Originally published in 1994, Gender Outlaw still has a lot to offer, especially to those who have had little exposure to transgender issues. While transpeople and their lives have become more visible in recent years, there is still ground to be gained in this area. Not all will agree with Kate's position regarding gender (and some will vehemently disagree), but I think that this book provides an excellent place to begin that conversation. I find all of Kate's work to be honest, and despite the serious topics, filled with a fair amount of lightheartedness which make them extremely effective.

Experiments in Reading
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LibraryThing member Narshkite
This is a brave and forward thinking book. Though much of this is dated, when it was written nearly 20 years ago it was clearly groundbreaking. I commend Ms. Bornstein on her vision, her humor, and her ambition. That said...a great deal of this is intellectually undeveloped. It doesn't acknowledge the real problem, the fact that we have a narrowly defined concept of gender, of what it means to be a woman or a man, and that orthodoxy excludes many people.

Gender Outlaw argues for the abolition of(rather than a different approach to) gender. That position is anti-scientific, and anachronistic. Gender is a thing. All scientific classification, whether phylum and species, or gender, or place in hierarchy or any one of a number of other breakdowns, is an artificial construct. These artificial constructs are necessary to help us understand how the natural world works, and to move forward. It is that simple. It is essential to make the distinction to, among other things, understand procreation, differing muscle mass and skeletal development, different hormone production, the ways in which disease or disorder present. The fact that some people don't procreate, or have hormonal imbalances, or have body frames which differ from most other of their gender does not invalidate the classification.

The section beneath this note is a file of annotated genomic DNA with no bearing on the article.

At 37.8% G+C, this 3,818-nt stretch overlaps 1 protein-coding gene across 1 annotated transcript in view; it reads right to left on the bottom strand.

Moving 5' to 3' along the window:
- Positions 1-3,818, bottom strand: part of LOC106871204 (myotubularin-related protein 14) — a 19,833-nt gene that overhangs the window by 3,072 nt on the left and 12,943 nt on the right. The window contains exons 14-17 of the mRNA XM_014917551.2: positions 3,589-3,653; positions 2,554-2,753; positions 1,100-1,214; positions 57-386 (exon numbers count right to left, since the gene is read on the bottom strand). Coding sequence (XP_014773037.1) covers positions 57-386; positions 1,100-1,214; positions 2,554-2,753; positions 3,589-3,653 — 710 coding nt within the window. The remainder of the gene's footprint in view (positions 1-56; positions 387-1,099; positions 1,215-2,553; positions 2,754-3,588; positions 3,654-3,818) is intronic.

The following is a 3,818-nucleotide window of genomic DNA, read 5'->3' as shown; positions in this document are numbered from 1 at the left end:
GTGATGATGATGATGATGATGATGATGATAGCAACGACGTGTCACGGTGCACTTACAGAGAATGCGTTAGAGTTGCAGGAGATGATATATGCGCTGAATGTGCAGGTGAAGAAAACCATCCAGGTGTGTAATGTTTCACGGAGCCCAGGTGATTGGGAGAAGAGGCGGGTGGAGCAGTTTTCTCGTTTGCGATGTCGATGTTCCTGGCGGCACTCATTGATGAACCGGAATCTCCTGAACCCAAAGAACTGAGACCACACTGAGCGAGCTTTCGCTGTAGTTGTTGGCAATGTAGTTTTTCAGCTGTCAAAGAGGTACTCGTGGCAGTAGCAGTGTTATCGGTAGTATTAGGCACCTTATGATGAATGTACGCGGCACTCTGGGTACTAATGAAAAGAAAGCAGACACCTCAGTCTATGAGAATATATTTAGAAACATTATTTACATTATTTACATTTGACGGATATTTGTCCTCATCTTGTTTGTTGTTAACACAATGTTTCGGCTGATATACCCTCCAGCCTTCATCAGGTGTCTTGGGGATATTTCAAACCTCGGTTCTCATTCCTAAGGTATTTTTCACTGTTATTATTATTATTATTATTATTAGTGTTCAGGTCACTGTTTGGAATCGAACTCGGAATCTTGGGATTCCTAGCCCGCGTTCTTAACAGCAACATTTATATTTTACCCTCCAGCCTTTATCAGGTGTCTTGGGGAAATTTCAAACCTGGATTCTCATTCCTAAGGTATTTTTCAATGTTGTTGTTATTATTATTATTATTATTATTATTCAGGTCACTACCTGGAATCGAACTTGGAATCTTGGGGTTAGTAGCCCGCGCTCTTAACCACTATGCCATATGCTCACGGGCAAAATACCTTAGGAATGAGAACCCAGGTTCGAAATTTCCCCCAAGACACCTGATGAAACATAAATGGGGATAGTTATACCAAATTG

What we need to be talking about is the cultural baggage we bring to the discussion of gender. I can be a woman and be a princess, or a football player, or research chemist. I can be a woman and want to have sex with women, or men, or both, or neither. I can be a woman and wear dresses, or jeans, or biker jackets. I can be a woman and wax myself from the scalp down, let my body hair flow, or use science to encourage additional hair growth. If you want to change your gender identity, that is fine (pre-, post-, or non-operative) that is a brave personal choice, and I wish you success and joy. But it begs the question, why can't people live as men or women and have feelings, desires, and outward appearances which reflect best in breed characteristics of those on the other side of the gender continuum? We don't need to (and ought not) do away with gender, we need to do away with defined gender roles. So. With a central thesis based on no more than the authors wish list I can't say I thought this was a good book, but I do think it was an important book, and I recommend it to anyone looking for a modern historical look at Trans thought.
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Language

Original language

English

Original publication date

1994

Physical description

320 p.; 5.2 inches

ISBN

1101973242 / 9781101973240